Part 2: Optimising sleep + Sleep and pain
If the previous sleep information hasn’t put you to sleep yet, let’s really nail it on the head now. A set of strategies to improve you sleep hygiene can make a dramatic difference to your quality of sleep.
“Sleep Hygiene” – Top tips in order to optimise our sleep naturally (5).
- Enhance routine: go to bed around the same time every night and rise around the same time. The effects of this will help set your “body clock” and keeping your awake vs. sleep hormones in check.
- Length of time in bed: aim for your age duration (or just the time that you know works for you!). Too much will lead to poorer quality and fragmented sleep habits. If you take a long time to get to sleep, try going to bed a little later.
- Bed is for sleeping, not entertainment: this can sometimes even include reading in bed! Say no to technology one hour before bed. Stay away for social media and the infinite scroll! Some phones have an option called ‘night-time’ that you can set for the previous hours (3-4) before bedtime. This lowers the ‘blue light’ to a more yellow light, for even less stimulation.
- Wind down time/relax prior: Slow things down and set aside some time for relaxation. This may be reading, reflection of the day, deep relaxed breathing techniques or guided meditation (Head Space, Mindfulness Meditation, 1 Giant Mind, Smiling mind). Sometimes it can be helpful to write a ‘Ta Da list’ listing the moments in your day that you enjoyed and your accomplishments. If anything pops up in your thinking during an active mind episode, a great way to move on is to write it down.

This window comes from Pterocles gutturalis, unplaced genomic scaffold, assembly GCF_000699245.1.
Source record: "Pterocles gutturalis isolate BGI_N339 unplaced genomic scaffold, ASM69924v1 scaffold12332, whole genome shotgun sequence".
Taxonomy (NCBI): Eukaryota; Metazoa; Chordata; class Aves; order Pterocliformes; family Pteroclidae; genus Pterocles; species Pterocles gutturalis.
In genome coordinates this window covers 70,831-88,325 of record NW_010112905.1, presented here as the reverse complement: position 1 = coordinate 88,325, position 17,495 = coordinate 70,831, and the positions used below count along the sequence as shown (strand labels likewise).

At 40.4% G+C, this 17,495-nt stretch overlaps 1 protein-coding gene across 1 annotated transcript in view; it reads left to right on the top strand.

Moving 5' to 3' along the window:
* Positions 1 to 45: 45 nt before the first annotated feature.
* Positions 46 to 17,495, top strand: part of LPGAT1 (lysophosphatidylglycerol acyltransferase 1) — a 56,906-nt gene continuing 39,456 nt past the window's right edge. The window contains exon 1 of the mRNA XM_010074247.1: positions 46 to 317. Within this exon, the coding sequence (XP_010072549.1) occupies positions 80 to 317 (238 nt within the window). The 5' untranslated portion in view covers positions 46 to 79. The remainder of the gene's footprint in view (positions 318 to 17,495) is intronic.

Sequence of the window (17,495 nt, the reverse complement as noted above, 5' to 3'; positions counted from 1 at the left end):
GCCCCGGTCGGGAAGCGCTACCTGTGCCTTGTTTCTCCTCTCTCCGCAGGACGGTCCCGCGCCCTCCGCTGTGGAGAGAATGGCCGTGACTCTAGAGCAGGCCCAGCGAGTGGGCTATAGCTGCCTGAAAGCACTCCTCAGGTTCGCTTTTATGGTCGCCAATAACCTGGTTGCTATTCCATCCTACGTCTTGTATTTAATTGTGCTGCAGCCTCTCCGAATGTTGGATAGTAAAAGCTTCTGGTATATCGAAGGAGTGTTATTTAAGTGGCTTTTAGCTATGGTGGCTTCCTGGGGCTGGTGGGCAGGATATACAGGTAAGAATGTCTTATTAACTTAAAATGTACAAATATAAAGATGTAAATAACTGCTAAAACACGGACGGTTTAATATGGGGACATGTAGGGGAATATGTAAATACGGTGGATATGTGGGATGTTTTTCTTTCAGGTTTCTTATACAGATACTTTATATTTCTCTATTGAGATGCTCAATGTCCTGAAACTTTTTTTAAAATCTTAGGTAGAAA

- Exercise or alternative therapies is a great way for mental and physical release and can really help with sleeping. Mind body movement such as yoga, qi gong and tai chi have also been shown to be very effective in enhancing sleep. Other therapies can include sensory art therapies (aromatherapy, music therapy, etc.), spiritual therapies, psychoeducational interventions and hypnotherapy.
- Environment: comfortable, lower temperature (our core body temperature drops throughout the night) and a fan on for white noise can help to blur out other noises.
- Alcohol, caffeine & cigarettes: alcohol may assist getting to sleep, but can disrupt your quality of sleep. Caffeine and cigarettes have stimulative effects, so try to minimise your intake.
- Naps: if you need to take a nap, ensure its more than 4 hours before your normal bedtime. Naps should be for a special reason, otherwise usually aim to completely avoid napping. A nap can interfere with normal sleeping habits and prevent a good night sleep. You are then also more likely to need a nap the following day and the annoying cycle begins.
- Avoid being too aware of time: avoid looking at the time to prevent worry of being able to sleep. This will take the pressure off yourself that you must fall to sleep.
- Light exposure during the day: it’s important to be outside for a part of the day.